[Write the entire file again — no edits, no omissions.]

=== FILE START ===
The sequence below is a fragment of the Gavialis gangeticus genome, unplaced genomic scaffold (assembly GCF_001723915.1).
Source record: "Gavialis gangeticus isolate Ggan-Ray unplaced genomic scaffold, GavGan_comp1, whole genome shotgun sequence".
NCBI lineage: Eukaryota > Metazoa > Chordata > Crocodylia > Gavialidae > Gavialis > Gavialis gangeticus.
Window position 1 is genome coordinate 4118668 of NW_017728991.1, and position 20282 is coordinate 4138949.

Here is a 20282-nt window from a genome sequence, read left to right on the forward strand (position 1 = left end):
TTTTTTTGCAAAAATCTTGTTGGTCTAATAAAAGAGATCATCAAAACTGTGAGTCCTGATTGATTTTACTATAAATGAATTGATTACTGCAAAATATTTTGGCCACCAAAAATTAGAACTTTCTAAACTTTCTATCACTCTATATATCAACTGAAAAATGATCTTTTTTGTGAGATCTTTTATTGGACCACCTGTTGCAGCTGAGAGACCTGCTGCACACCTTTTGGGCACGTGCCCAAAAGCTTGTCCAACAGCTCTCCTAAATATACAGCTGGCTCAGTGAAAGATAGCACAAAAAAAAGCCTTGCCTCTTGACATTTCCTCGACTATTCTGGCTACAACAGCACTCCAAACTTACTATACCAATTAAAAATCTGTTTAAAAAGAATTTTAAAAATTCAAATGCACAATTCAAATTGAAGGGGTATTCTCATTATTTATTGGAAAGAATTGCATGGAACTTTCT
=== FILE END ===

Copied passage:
The sequence below is a fragment of the Gavialis gangeticus genome, unplaced genomic scaffold (assembly GCF_001723915.1).
Source record: "Gavialis gangeticus isolate Ggan-Ray unplaced genomic scaffold, GavGan_comp1, whole genome shotgun sequence".
NCBI lineage: Eukaryota > Metazoa > Chordata > Crocodylia > Gavialidae > Gavialis > Gavialis gangeticus.
Window position 1 is genome coordinate 4118668 of NW_017728991.1, and position 20282 is coordinate 4138949.

Here is a 20282-nt window from a genome sequence, read left to right on the forward strand (position 1 = left end):
TTTTTTTGCAAAAATCTTGTTGGTCTAATAAAAGAGATCATCAAAACTGTGAGTCCTGATTGATTTTACTATAAATGAATTGATTACTGCAAAATATTTTGGCCACCAAAAATTAGAACTTTCTAAACTTTCTATCACTCTATATATCAACTGAAAAATGATCTTTTTTGTGAGATCTTTTATTGGACCACCTGTTGCAGCTGAGAGACCTGCTGCACACCTTTTGGGCACGTGCCCAAAAGCTTGTCCAACAGCTCTCCTAAATATACAGCTGGCTCAGTGAAAGATAGCACAAAAAAAAGCCTTGCCTCTTGACATTTCCTCGACTATTCTGGCTACAACAGCACTCCAAACTTACTATACCAATTAAAAATCTGTTTAAAAAGAATTTTAAAAATTCAAATGCACAATTCAAATTGAAGGGGTATTCTCATTATTTATTGGAAAGAATTGCATGGAACTTTCT